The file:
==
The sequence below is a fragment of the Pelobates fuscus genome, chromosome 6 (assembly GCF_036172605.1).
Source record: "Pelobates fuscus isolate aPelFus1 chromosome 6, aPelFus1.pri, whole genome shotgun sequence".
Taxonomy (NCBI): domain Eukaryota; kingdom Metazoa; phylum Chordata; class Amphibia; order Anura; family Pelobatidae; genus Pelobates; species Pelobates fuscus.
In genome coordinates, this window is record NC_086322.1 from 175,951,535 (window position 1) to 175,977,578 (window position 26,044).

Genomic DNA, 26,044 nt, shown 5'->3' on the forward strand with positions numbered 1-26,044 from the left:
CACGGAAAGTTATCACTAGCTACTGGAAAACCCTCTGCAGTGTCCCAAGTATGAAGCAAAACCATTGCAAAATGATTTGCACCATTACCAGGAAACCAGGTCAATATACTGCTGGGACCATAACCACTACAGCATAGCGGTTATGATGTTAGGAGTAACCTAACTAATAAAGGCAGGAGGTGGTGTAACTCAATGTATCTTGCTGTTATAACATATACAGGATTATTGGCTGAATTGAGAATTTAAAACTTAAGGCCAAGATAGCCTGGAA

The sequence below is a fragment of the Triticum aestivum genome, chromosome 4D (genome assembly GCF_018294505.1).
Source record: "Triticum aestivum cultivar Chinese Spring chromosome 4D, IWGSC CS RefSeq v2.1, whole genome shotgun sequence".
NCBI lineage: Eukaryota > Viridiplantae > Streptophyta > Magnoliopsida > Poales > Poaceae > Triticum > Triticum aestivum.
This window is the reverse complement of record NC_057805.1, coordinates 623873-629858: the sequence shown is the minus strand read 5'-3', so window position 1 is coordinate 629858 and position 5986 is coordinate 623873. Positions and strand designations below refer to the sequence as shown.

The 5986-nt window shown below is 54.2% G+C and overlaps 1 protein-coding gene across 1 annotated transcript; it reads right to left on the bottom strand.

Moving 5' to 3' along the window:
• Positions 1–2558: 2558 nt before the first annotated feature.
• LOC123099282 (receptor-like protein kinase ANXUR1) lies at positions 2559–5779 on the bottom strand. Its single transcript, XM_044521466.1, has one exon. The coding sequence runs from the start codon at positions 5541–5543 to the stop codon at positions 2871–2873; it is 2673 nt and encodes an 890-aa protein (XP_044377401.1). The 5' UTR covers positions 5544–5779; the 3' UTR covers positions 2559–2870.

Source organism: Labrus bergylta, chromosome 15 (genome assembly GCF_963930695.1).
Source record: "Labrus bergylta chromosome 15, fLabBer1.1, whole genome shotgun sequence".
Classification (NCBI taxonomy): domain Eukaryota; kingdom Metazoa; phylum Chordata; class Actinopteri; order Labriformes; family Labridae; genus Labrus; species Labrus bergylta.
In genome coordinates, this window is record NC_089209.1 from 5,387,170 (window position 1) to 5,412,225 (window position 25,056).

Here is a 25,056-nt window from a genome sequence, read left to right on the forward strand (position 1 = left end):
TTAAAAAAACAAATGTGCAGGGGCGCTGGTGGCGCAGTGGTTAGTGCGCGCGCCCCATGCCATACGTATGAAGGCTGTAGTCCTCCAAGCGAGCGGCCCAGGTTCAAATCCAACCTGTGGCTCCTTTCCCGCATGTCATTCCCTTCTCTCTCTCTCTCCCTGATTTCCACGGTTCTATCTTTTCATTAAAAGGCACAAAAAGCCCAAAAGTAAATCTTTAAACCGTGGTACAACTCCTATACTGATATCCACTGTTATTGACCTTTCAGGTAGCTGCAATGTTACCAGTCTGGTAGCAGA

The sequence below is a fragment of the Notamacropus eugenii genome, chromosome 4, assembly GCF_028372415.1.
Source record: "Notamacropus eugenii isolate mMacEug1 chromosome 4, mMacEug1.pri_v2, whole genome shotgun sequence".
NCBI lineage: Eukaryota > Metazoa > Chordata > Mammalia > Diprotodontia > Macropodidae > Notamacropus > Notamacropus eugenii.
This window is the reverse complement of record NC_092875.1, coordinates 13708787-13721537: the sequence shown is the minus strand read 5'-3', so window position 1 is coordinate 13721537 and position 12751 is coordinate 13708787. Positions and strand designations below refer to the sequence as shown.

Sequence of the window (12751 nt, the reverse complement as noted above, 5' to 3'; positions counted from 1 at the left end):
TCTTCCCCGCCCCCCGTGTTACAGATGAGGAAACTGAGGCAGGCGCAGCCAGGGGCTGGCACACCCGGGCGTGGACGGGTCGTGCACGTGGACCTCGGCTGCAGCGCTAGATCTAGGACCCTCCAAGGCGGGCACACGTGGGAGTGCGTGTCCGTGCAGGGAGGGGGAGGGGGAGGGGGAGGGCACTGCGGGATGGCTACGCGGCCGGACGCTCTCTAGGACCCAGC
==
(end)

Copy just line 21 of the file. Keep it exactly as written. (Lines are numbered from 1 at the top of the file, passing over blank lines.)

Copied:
The sequence below is a fragment of the Notamacropus eugenii genome, chromosome 4, assembly GCF_028372415.1.